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PHYTOESTROGENS

Phytoestrogens, also known as phytosterols or phytochemicals, are natural plant compounds which have a similarity to human estrogens. "Phyto" is taken from Greek and is generally used as a prefix to describe substances derived from plants. Phytoestrogens, therefore, are substances from plants which have estrogen-like qualities.

The prevailing scientific opinion on these substances is favourable as there is substantial research indicating that they hold great potential for health benefits. Recent epidemiological studies have suggested that typical Asian diets, which have always been much higher in these substances than Western diets, appear to be associated with a significantly lower risk of breast, prostate and colon cancer as well as a reduced incidence of heart disease and osteoporosis. These degenerative diseases have in fact long been associated with modern Western diets and therefore the studies have truly caused no surprise by reinforcing this idea and favouring Asian diets for good health.

The benefits of phytoestrogens to good health are mainly due to the effects they have on the body's hormonal balance, acting as both agonists and antagonists. To understand how these substances help the body's hormonal balance, it is useful to recall what hormones are and how they work. Hormones are chemical substances produced by the body's endocrine glands and released into the bloodstream to act as chemical messengers, travelling through the body with instructions to trigger activity in their target tissues. These target tissues each contain receptor sites specific to a particular hormone and the required effect is initiated when the hormone in question arrives and docks at those receptor sites. For example, estrogens are released from the ovaries and travel through the blood to the breast area where they dock and deliver the instruction to initiate mammogenesis.

Phytoestrogens are thought to act as estrogen agonists by occupying estrogen receptor sites when natural estrogens are unavailable. For example, the body's natural estrogen levels inevitably decline with the onset of menopause and phytoestrogens may help to offset this decline if they can fill receptor sites instead. Once docked on the sites they exert estrogen-like activity and can therefore initiate the required effect just as natural estrogen would have done.

Phytoestrogens are also thought to act as estrogen antagonists by occupying estrogen receptor sites ahead of the body's natural estrogens and equally importantly ahead of synthetic estrogens and also environmental estrogens derived from chemical products, otherwise known as bad estrogens or xenoestrogens. In order words, where estrogen levels are high, phytoestrogens are able to compete with the body's natural estrogens or the artificial estrogens present and may fill the receptor sites before they do. If this happens they will in effect decrease estrogenic activity in the body, because the effect of the docked phytochemicals on the target tissues will be less than if the available estrogens had been allowed to dock.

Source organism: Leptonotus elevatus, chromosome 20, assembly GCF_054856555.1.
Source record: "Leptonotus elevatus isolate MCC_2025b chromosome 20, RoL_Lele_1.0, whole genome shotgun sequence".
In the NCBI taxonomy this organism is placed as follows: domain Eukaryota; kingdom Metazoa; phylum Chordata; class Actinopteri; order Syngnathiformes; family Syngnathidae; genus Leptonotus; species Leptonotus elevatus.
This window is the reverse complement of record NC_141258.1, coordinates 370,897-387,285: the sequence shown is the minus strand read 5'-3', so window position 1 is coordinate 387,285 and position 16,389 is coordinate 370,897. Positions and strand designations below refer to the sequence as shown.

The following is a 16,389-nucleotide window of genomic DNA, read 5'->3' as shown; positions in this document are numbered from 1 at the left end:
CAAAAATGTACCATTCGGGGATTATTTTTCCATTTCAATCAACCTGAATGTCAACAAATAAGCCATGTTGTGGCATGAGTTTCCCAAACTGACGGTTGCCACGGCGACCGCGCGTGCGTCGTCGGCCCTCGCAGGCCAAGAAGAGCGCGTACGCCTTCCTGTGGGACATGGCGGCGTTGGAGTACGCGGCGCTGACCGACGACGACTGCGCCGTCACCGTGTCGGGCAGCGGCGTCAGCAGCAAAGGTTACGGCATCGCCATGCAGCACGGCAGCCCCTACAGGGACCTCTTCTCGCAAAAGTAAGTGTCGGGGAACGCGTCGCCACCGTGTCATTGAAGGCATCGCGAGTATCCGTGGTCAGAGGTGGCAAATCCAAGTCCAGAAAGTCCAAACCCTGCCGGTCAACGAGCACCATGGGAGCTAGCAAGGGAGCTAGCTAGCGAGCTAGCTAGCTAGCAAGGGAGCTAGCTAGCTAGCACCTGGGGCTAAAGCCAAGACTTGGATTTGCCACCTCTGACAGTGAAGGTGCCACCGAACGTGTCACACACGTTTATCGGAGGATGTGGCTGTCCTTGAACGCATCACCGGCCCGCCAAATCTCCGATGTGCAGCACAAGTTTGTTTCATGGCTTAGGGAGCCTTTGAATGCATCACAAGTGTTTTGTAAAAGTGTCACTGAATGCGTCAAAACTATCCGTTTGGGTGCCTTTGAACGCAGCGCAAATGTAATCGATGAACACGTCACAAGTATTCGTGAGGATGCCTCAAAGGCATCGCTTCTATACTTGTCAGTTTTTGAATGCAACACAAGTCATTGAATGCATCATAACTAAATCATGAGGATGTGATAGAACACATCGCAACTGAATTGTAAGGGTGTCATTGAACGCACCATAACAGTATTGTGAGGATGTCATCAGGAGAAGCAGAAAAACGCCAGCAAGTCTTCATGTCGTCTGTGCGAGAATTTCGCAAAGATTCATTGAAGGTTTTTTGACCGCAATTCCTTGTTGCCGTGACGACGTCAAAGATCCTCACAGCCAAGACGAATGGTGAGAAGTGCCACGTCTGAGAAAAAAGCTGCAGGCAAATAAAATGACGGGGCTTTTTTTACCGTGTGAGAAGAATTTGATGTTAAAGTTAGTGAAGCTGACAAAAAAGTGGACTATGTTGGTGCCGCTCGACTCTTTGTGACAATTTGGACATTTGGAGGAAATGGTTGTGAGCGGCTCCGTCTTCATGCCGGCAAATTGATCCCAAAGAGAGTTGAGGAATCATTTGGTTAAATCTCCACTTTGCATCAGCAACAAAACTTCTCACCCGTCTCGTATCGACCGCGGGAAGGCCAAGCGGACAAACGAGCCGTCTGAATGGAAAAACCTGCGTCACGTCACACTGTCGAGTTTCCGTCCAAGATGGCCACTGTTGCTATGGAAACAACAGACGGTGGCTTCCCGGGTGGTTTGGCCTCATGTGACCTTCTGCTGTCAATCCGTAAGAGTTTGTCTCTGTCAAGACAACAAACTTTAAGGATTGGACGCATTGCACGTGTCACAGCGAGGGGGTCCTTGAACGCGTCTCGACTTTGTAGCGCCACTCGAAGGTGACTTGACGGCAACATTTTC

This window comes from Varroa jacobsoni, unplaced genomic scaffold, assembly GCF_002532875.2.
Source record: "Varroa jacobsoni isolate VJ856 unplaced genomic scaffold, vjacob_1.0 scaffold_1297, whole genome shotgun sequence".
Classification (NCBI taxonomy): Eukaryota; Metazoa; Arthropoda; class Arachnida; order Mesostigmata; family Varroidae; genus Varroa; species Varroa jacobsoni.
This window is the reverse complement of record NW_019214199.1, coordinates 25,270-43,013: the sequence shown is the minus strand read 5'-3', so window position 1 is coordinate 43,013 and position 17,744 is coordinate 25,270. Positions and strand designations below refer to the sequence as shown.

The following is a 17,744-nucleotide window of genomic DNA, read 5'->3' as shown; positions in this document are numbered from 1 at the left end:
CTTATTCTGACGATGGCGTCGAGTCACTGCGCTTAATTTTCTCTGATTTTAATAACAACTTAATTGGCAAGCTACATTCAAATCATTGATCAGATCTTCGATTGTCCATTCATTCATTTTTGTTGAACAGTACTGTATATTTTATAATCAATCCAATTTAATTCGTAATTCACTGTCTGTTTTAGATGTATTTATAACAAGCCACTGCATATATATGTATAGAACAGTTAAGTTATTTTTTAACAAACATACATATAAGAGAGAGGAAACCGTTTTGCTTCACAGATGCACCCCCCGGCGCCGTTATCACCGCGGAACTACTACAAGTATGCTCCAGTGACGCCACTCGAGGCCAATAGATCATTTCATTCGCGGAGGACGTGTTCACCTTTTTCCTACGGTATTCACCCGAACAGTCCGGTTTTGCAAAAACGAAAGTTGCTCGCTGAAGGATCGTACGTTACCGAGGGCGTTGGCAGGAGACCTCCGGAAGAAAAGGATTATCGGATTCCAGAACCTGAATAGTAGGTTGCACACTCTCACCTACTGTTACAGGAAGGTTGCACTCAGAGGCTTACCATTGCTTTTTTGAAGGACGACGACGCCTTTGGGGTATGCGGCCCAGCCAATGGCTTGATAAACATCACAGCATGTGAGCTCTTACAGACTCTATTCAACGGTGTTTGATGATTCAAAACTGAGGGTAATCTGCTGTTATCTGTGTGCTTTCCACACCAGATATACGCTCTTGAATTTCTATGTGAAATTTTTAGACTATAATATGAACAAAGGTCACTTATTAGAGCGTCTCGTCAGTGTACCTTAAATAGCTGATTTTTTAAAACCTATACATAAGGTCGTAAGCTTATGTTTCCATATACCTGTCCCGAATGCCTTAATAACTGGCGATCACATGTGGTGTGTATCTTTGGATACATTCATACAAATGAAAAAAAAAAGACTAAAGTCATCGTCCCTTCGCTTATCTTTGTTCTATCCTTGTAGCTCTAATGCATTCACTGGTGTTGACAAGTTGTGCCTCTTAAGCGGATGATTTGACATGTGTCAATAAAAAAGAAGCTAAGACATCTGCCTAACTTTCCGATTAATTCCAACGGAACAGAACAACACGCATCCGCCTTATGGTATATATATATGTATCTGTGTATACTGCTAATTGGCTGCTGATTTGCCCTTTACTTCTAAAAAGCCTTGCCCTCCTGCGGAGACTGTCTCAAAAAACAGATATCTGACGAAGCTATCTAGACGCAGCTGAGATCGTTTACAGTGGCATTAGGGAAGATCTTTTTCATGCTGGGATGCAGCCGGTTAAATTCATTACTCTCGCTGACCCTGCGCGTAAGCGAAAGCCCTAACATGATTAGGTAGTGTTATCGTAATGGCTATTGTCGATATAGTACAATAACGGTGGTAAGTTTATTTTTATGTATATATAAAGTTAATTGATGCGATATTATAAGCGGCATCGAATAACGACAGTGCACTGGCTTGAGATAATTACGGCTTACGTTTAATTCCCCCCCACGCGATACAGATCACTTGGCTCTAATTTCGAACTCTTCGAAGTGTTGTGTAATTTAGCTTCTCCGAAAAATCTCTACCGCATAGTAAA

A limitation on the hormone balancing actions of these substances is that they do not in fact have estrogenic properties when still in the plant or even at the time they are consumed, but acquire them only during the digestive process through the actions of bacteria residing in the gastrointestinal tract. The bacteria cause the phytochemicals to undergo complex metabolic conversions, leading to the formation of an estrogen-like metabolite which can then be absorbed by the body. What this means is that the biologically useful forms of phytoestrogens, the metabolites, are dependent for their existence upon a digestive system in good order and complete with adequate microflora capable of converting the basic plant compounds into the active forms.

This is a limitation on the effectiveness of phytoestrogens for the simple reason that there are a number of factors that can adversely affect the stability of the normal gastrointestinal flora. Poor or inappropriate diets, stress, and antibiotics can all significantly disrupt the ideal healthy balance of gastrointestinal organisms. Antibiotics in particular can quickly destroy friendly bacteria, as well as the invading organisms they are actually meant to destroy. High fat intake is another culprit. One thing that should have a positive effect though is fibre intake as a high-fibre diet is known to help the metabolism of phytochemicals.

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Further resources:

Herbs renowned for phytoestrogens, fenugreek, fennel, saw palmetto, hops, barley, wild yam & red clover

Information Statement on Phytoestrogens from the Institute of Food Science & Technology, London UK

Information Sheet in Adobe Acrobat format Phytoestrogens from the National Osteoporosis Society, Bath UK

Article on Phytoestrogens and Human Health from Lisa Ganora's website The Phytochemistry Of Herbs

 
   
 
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